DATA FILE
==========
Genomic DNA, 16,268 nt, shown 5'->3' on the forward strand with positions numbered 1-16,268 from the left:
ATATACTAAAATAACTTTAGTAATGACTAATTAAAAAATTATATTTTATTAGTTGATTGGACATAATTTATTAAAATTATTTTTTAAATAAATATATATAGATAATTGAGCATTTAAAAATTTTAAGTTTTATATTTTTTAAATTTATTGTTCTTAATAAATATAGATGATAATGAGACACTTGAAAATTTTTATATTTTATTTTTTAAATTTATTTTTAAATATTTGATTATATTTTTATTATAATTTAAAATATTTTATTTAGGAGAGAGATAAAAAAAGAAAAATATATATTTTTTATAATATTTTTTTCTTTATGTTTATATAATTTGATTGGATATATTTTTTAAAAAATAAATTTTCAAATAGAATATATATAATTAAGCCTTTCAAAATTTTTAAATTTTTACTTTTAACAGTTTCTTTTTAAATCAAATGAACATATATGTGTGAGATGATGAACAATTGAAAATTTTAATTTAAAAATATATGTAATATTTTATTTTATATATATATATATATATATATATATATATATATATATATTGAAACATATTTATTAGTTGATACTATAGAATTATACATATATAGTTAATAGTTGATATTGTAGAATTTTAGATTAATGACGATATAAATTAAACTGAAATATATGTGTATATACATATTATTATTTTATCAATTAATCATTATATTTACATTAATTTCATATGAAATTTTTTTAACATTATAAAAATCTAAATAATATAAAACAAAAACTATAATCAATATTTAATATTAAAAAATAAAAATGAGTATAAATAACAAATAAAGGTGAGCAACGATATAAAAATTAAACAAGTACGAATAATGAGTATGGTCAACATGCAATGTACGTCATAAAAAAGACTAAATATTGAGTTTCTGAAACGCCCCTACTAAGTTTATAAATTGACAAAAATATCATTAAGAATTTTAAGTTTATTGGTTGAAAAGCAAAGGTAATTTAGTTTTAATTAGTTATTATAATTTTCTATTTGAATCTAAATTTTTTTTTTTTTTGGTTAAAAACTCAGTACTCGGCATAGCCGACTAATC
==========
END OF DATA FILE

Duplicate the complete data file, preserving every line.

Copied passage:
Genomic DNA, 16,268 nt, shown 5'->3' on the forward strand with positions numbered 1-16,268 from the left:
ATATACTAAAATAACTTTAGTAATGACTAATTAAAAAATTATATTTTATTAGTTGATTGGACATAATTTATTAAAATTATTTTTTAAATAAATATATATAGATAATTGAGCATTTAAAAATTTTAAGTTTTATATTTTTTAAATTTATTGTTCTTAATAAATATAGATGATAATGAGACACTTGAAAATTTTTATATTTTATTTTTTAAATTTATTTTTAAATATTTGATTATATTTTTATTATAATTTAAAATATTTTATTTAGGAGAGAGATAAAAAAAGAAAAATATATATTTTTTATAATATTTTTTTCTTTATGTTTATATAATTTGATTGGATATATTTTTTAAAAAATAAATTTTCAAATAGAATATATATAATTAAGCCTTTCAAAATTTTTAAATTTTTACTTTTAACAGTTTCTTTTTAAATCAAATGAACATATATGTGTGAGATGATGAACAATTGAAAATTTTAATTTAAAAATATATGTAATATTTTATTTTATATATATATATATATATATATATATATATATATATATATTGAAACATATTTATTAGTTGATACTATAGAATTATACATATATAGTTAATAGTTGATATTGTAGAATTTTAGATTAATGACGATATAAATTAAACTGAAATATATGTGTATATACATATTATTATTTTATCAATTAATCATTATATTTACATTAATTTCATATGAAATTTTTTTAACATTATAAAAATCTAAATAATATAAAACAAAAACTATAATCAATATTTAATATTAAAAAATAAAAATGAGTATAAATAACAAATAAAGGTGAGCAACGATATAAAAATTAAACAAGTACGAATAATGAGTATGGTCAACATGCAATGTACGTCATAAAAAAGACTAAATATTGAGTTTCTGAAACGCCCCTACTAAGTTTATAAATTGACAAAAATATCATTAAGAATTTTAAGTTTATTGGTTGAAAAGCAAAGGTAATTTAGTTTTAATTAGTTATTATAATTTTCTATTTGAATCTAAATTTTTTTTTTTTTTGGTTAAAAACTCAGTACTCGGCATAGCCGACTAATC